Tuesday, May 27, 2008

Consumer Math

Last week, I went shopping with Anna Mae and Taylor which really got me thinking about consumer math. Throughout the trip, I helped the girls calculate tax and sales-off percentages on items they were considering. Not only that, they were keeping track of how much money they had and how many more stores we planned to visit. It was certainly an exercise in practical math for the girls but it was also very revealing to me.

I'm not the best money manager. It's very difficult for me to save and I've gotten myself overextended on credit more than once. I tend to buy what I want when I want it regardless of the cost. That's the way I've operated for most of my life though in recent years I've gotten a lot more self-control in the money department. Ironically, it has helped to have Cindy manage our money. Each month she gives me the money we've budgeted for my "free" spending, and I'm pretty good at sticking to that amount. I don't always know how much I have spent or how much I have left (the lesson the girls were working on), but I know when I'm out of money. Or at least, I know when I don't seem to have any more money. Cindy is flabbergasted when I find 10s and 20s tucked into the pockets of clothing I haven't worn for a while or have thrown into the laundry. Once I found $100 bill that I'd won at the slots in Tahoe. I had tucked it into my DayTimer to use for something special and found it 9 months later. Though I misplace my cash at times, I don't realize it. I just think I'm out of money. Cindy, on the other hand, keeps track of every penny. I swear she knows if she's down a quarter.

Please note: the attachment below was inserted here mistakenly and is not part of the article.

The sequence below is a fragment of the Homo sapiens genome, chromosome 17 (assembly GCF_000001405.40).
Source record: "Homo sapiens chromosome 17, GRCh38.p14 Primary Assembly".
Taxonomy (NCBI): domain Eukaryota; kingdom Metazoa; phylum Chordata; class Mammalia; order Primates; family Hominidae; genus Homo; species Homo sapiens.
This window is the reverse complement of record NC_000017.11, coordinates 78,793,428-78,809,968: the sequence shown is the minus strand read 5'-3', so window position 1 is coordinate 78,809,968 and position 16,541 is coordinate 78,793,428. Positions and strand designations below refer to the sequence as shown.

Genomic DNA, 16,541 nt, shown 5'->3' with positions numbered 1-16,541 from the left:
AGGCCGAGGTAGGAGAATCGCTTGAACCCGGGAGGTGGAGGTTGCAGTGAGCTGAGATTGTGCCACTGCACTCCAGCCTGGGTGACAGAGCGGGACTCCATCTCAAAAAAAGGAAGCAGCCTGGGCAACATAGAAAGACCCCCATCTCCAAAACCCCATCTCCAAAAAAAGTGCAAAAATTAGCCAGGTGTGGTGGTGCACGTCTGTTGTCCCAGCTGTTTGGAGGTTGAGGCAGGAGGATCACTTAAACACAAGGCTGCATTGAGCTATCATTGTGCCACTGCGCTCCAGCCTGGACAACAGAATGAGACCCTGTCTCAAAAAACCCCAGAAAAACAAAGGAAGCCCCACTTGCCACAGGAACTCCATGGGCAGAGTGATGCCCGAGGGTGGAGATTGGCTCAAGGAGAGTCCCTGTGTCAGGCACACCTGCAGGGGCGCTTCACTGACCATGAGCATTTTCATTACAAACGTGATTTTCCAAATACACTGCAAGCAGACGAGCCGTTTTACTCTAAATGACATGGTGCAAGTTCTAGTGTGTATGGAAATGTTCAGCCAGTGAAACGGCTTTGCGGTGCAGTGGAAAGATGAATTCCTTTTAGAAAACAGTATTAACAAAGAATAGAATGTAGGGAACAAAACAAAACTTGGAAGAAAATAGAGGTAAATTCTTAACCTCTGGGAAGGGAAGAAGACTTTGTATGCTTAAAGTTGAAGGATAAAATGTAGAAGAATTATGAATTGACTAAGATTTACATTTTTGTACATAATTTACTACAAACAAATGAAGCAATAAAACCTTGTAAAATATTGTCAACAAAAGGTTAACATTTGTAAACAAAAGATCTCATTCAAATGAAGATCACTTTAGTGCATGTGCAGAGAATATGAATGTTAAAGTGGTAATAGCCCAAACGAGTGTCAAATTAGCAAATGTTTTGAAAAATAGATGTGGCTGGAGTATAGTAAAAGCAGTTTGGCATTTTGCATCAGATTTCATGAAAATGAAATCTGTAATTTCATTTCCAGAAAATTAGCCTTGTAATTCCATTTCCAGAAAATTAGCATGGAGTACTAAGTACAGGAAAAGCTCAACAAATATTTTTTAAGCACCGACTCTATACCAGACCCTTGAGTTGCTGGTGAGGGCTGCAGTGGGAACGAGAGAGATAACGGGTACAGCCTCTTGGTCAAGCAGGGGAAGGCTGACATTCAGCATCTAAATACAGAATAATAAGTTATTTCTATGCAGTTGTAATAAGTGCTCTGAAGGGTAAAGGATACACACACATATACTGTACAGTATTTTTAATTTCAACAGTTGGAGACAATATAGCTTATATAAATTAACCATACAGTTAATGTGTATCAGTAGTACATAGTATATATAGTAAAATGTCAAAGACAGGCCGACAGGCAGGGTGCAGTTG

On our shopping trip, Anna Mae was like me and Taylor was like Cindy. While Taylor was clear about exactly how much she had and what she was willing to spend, Anna Mae was more free-flowing. Her mom described our trip as "recreational spending" which was an eye-opening term for me. It describes my shopping style exactly. Though I don't really like shopping very much, when I do shop, it is often a recreational trip rather than a conscientiously planned venture.

All this is leading to the life lesson I'm working on which is to keep careful track of my spending and the money that I carry. Given the state of the economy and my reduced income since retirement, it's high time I learned this lesson. Thank goodness my granddaughters are working on it at the early age of 11.

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